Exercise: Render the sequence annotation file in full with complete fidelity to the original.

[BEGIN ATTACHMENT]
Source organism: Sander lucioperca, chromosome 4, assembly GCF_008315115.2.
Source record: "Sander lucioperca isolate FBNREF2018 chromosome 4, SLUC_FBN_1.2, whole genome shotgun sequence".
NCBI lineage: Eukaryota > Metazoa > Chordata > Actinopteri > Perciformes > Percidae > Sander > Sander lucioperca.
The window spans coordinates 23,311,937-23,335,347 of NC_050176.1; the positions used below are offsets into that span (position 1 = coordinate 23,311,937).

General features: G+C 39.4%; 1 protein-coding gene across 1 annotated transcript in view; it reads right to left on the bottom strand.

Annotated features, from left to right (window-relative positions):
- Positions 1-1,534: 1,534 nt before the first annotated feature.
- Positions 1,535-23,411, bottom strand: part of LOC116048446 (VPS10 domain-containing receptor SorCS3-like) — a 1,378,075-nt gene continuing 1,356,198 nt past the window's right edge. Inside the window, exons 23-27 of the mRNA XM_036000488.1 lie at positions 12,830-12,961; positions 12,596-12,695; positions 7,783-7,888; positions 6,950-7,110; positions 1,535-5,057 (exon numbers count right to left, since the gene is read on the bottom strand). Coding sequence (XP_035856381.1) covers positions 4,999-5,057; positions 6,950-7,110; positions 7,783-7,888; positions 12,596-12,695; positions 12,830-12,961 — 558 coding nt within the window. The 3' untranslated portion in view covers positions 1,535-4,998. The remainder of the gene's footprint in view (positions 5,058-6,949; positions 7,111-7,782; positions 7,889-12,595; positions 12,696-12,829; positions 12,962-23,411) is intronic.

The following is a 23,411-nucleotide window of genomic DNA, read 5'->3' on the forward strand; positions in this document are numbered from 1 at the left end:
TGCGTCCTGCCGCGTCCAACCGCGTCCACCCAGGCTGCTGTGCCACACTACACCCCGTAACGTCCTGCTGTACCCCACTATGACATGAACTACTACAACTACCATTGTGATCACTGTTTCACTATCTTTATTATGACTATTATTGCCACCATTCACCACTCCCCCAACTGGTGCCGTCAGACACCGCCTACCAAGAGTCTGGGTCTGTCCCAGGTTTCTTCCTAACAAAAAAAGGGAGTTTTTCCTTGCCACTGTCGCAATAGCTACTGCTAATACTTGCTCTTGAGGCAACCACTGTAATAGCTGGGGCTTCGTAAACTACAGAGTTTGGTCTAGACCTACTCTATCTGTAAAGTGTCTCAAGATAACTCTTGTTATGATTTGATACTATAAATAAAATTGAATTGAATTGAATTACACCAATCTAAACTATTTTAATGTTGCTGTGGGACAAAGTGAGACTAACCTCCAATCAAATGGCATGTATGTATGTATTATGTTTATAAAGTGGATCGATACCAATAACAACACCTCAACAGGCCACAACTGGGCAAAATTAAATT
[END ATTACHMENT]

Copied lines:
Source organism: Sander lucioperca, chromosome 4, assembly GCF_008315115.2.
Source record: "Sander lucioperca isolate FBNREF2018 chromosome 4, SLUC_FBN_1.2, whole genome shotgun sequence".
NCBI lineage: Eukaryota > Metazoa > Chordata > Actinopteri > Perciformes > Percidae > Sander > Sander lucioperca.
The window spans coordinates 23,311,937-23,335,347 of NC_050176.1; the positions used below are offsets into that span (position 1 = coordinate 23,311,937).

General features: G+C 39.4%; 1 protein-coding gene across 1 annotated transcript in view; it reads right to left on the bottom strand.

Annotated features, from left to right (window-relative positions):
- Positions 1-1,534: 1,534 nt before the first annotated feature.
- Positions 1,535-23,411, bottom strand: part of LOC116048446 (VPS10 domain-containing receptor SorCS3-like) — a 1,378,075-nt gene continuing 1,356,198 nt past the window's right edge. Inside the window, exons 23-27 of the mRNA XM_036000488.1 lie at positions 12,830-12,961; positions 12,596-12,695; positions 7,783-7,888; positions 6,950-7,110; positions 1,535-5,057 (exon numbers count right to left, since the gene is read on the bottom strand). Coding sequence (XP_035856381.1) covers positions 4,999-5,057; positions 6,950-7,110; positions 7,783-7,888; positions 12,596-12,695; positions 12,830-12,961 — 558 coding nt within the window. The 3' untranslated portion in view covers positions 1,535-4,998. The remainder of the gene's footprint in view (positions 5,058-6,949; positions 7,111-7,782; positions 7,889-12,595; positions 12,696-12,829; positions 12,962-23,411) is intronic.

The following is a 23,411-nucleotide window of genomic DNA, read 5'->3' on the forward strand; positions in this document are numbered from 1 at the left end:
TGCGTCCTGCCGCGTCCAACCGCGTCCACCCAGGCTGCTGTGCCACACTACACCCCGTAACGTCCTGCTGTACCCCACTATGACATGAACTACTACAACTACCATTGTGATCACTGTTTCACTATCTTTATTATGACTATTATTGCCACCATTCACCACTCCCCCAACTGGTGCCGTCAGACACCGCCTACCAAGAGTCTGGGTCTGTCCCAGGTTTCTTCCTAACAAAAAAAGGGAGTTTTTCCTTGCCACTGTCGCAATAGCTACTGCTAATACTTGCTCTTGAGGCAACCACTGTAATAGCTGGGGCTTCGTAAACTACAGAGTTTGGTCTAGACCTACTCTATCTGTAAAGTGTCTCAAGATAACTCTTGTTATGATTTGATACTATAAATAAAATTGAATTGAATTGAATTACACCAATCTAAACTATTTTAATGTTGCTGTGGGACAAAGTGAGACTAACCTCCAATCAAATGGCATGTATGTATGTATTATGTTTATAAAGTGGATCGATACCAATAACAACACCTCAACAGGCCACAACTGGGCAAAATTAAATT